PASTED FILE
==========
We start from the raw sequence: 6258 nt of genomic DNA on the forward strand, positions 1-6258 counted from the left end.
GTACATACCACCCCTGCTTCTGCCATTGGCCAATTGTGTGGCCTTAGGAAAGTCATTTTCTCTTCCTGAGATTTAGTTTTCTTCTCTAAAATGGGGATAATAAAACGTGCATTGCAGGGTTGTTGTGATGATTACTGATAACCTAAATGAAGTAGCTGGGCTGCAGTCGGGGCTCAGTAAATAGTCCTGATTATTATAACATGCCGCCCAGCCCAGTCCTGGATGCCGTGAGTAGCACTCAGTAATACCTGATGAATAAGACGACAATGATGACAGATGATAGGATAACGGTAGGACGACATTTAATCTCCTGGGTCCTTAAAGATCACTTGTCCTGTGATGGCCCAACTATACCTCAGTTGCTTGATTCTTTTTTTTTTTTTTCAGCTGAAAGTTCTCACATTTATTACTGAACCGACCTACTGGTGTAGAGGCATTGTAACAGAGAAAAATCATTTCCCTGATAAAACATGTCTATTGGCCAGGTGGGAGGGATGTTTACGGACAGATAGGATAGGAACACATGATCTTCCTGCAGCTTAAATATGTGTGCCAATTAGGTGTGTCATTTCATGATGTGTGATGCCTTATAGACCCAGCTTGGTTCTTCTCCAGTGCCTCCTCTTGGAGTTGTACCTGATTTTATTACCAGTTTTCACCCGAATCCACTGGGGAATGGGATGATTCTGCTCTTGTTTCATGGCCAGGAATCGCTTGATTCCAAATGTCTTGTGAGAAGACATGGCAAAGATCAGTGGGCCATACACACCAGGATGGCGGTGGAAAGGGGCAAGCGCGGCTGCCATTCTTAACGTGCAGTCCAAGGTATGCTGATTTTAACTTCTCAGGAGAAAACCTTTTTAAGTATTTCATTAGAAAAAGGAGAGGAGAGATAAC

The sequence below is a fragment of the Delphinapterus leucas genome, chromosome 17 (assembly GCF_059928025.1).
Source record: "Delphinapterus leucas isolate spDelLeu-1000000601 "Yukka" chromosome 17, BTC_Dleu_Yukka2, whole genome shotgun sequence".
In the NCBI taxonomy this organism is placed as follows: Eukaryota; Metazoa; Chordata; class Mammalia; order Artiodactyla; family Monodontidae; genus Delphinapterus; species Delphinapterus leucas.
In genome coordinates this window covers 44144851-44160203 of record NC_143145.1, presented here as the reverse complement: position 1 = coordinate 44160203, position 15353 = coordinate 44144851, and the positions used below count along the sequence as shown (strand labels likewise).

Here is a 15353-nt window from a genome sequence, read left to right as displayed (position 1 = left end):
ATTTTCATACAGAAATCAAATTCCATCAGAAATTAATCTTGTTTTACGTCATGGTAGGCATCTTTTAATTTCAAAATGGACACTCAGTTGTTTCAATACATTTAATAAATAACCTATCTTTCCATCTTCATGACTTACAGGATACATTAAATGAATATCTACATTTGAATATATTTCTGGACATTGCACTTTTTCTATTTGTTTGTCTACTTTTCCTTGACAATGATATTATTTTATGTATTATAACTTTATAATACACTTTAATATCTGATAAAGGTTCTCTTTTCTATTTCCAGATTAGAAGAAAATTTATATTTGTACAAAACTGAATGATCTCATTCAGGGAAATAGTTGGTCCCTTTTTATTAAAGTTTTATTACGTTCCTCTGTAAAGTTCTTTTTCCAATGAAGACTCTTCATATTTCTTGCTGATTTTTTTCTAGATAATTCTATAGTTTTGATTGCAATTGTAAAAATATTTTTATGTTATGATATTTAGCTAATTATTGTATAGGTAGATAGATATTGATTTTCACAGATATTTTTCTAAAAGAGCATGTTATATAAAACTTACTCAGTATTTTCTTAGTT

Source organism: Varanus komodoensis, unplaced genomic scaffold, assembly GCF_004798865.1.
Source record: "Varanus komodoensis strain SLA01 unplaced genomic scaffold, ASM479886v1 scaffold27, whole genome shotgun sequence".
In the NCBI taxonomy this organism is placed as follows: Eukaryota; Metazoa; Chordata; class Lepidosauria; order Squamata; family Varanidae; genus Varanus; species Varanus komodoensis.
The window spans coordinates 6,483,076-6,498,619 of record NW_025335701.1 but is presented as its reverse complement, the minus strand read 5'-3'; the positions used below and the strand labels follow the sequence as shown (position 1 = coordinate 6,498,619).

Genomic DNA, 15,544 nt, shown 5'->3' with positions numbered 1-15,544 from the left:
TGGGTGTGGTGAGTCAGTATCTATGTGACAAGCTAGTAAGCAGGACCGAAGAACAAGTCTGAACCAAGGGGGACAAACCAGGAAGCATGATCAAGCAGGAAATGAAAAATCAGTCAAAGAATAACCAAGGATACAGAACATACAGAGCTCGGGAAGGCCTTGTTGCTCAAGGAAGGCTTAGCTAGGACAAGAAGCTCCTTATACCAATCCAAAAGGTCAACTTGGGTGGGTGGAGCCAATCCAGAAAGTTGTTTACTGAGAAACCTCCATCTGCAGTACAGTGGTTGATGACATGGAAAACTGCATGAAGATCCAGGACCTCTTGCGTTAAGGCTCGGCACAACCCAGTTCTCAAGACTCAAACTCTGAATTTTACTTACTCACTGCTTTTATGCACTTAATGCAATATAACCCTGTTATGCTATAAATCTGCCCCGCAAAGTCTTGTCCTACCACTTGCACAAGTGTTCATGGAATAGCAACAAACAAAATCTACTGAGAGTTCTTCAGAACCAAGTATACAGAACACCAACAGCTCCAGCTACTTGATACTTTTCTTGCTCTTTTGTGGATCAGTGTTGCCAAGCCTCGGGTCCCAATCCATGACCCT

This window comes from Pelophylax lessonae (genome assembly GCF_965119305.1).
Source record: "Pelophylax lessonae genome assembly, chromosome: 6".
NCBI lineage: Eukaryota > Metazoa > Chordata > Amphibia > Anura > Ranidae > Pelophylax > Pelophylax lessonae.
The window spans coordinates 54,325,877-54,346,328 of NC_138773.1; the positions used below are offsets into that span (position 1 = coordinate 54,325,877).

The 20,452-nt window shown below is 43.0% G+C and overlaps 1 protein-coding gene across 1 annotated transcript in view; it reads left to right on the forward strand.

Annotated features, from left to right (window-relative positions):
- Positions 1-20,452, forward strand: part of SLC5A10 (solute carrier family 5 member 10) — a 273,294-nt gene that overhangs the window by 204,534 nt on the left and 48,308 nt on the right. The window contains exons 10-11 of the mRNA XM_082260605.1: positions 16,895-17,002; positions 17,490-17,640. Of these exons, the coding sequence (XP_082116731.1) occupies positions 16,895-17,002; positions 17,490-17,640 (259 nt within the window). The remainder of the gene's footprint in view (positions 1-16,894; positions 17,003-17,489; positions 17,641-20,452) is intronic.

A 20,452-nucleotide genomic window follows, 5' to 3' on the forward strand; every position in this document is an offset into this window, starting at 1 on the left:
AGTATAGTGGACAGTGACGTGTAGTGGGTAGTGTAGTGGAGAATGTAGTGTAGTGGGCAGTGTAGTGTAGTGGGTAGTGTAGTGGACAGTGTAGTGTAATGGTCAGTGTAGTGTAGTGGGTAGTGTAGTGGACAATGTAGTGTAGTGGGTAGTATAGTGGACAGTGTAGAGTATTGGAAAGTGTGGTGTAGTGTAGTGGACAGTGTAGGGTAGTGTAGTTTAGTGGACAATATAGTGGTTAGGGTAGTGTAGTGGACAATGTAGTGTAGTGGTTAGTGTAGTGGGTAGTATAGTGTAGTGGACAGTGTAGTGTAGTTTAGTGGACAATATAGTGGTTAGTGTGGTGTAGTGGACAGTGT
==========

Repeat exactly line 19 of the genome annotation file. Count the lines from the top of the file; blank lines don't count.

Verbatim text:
The 20,452-nt window shown below is 43.0% G+C and overlaps 1 protein-coding gene across 1 annotated transcript in view; it reads left to right on the forward strand.